Bob Dylan has sold his entire back catalog of recorded music to Sony Music Entertainment. Sony did not disclose the financial terms of the deal. The American singer has been a major figure in pop culture during his career span. The iconic American Artist had already sold songwriting rights separate from recording rights, which govern reproduction and distribution to Universal, in a deal estimated to be worth more than $300 million.
In Dylan’s case, his songwriting corpus is so valuable because of the thousands of cover versions of his songs that have been made over the years from Peter, Paul & Mary in the 1960s to Adele, who recorded Dylan’s “Make You Feel My Love” on her first album.
Dylan has a history of almost 60 years with Columbia Records, which is owned by Sony. He was signed the label in the year 1961. He released his first album in the following year, which included traditional folk songs and a handful of Dylan originals like “Talkin’ New York” and “Song to Woody,” a tribute to his hero Woody Guthrie.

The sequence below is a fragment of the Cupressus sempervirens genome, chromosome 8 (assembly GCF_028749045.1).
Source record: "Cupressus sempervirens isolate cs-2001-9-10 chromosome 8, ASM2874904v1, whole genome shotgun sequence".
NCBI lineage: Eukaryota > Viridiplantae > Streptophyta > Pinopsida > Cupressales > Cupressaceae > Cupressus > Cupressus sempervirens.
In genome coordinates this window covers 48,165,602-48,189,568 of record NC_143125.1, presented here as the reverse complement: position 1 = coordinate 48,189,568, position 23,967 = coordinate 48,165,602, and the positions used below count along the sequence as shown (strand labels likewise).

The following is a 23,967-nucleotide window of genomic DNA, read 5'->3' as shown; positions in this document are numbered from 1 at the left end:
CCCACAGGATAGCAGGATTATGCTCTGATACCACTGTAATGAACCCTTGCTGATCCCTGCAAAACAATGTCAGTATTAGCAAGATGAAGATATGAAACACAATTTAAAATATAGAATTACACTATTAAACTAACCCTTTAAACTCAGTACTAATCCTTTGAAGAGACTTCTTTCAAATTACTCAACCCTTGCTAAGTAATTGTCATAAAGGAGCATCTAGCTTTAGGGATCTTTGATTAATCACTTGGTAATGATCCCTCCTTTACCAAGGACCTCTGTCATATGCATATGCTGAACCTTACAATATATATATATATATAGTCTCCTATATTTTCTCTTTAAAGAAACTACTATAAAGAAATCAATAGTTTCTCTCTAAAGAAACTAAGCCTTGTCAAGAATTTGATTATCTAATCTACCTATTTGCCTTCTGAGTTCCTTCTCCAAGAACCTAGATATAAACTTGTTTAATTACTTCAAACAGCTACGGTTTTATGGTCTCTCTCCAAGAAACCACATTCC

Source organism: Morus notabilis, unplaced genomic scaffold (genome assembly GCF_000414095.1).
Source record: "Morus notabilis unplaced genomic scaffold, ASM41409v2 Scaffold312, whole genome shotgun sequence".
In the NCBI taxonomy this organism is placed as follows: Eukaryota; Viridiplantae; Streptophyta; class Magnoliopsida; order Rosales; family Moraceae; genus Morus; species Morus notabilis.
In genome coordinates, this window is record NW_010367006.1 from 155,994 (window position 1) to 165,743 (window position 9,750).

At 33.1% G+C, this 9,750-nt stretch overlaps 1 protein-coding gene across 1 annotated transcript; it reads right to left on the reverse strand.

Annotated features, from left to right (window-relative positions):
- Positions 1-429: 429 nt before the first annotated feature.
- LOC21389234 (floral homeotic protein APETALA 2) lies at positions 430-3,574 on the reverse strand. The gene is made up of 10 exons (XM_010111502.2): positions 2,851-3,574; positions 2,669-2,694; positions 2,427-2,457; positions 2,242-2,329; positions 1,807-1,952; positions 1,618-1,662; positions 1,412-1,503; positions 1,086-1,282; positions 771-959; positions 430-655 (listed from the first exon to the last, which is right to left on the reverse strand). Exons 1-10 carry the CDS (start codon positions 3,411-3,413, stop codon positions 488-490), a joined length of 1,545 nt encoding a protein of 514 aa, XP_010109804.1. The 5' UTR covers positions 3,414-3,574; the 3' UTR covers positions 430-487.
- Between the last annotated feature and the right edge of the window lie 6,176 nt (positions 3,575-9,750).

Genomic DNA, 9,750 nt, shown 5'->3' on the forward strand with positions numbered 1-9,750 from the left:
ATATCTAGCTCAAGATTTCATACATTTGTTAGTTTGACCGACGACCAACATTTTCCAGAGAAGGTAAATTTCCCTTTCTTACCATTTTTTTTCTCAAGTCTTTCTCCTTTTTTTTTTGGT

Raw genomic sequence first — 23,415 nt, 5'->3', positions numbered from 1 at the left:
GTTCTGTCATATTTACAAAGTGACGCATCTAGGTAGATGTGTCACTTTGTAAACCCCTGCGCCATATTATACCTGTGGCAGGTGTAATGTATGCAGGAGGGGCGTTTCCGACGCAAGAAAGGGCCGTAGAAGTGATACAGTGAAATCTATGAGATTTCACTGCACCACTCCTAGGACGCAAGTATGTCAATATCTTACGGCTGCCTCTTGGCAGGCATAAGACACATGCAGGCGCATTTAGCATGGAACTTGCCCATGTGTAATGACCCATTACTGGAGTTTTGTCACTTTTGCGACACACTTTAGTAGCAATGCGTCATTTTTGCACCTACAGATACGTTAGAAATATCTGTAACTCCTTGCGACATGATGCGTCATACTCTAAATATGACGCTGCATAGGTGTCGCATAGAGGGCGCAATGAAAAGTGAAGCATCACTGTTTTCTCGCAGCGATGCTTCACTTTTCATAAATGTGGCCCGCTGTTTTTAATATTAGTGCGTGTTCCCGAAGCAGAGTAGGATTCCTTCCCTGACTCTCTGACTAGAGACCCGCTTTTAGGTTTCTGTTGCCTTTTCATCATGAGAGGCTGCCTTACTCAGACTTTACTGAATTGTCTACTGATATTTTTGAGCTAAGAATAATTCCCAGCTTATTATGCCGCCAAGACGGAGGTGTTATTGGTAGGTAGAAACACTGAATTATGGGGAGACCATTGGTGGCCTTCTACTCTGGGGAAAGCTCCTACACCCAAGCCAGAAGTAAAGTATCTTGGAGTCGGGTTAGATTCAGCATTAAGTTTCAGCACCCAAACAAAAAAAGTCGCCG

In a statement, Dylan said, “Columbia Records and Rob Stringer have been nothing but good to me for many, many years and a whole lot of records. I’m glad that all my recordings can stay where they belong.”
The deal is part of a wave of transactions for artists’ catalogs, which have included Sony’s $550 million purchase of Bruce Springsteen’s recorded music and songwriting catalogs, as well as other major deals for the work of Paul Simon, Stevie Nicks, Tina Turner, Neil Young, Shakira and others.
The copyrights for recordings and songwriting — the lyrics and melodies underlying the recording of any songs — are separate, and both have been coveted by investors in recent years as streaming has lifted the music industry’s fortunes.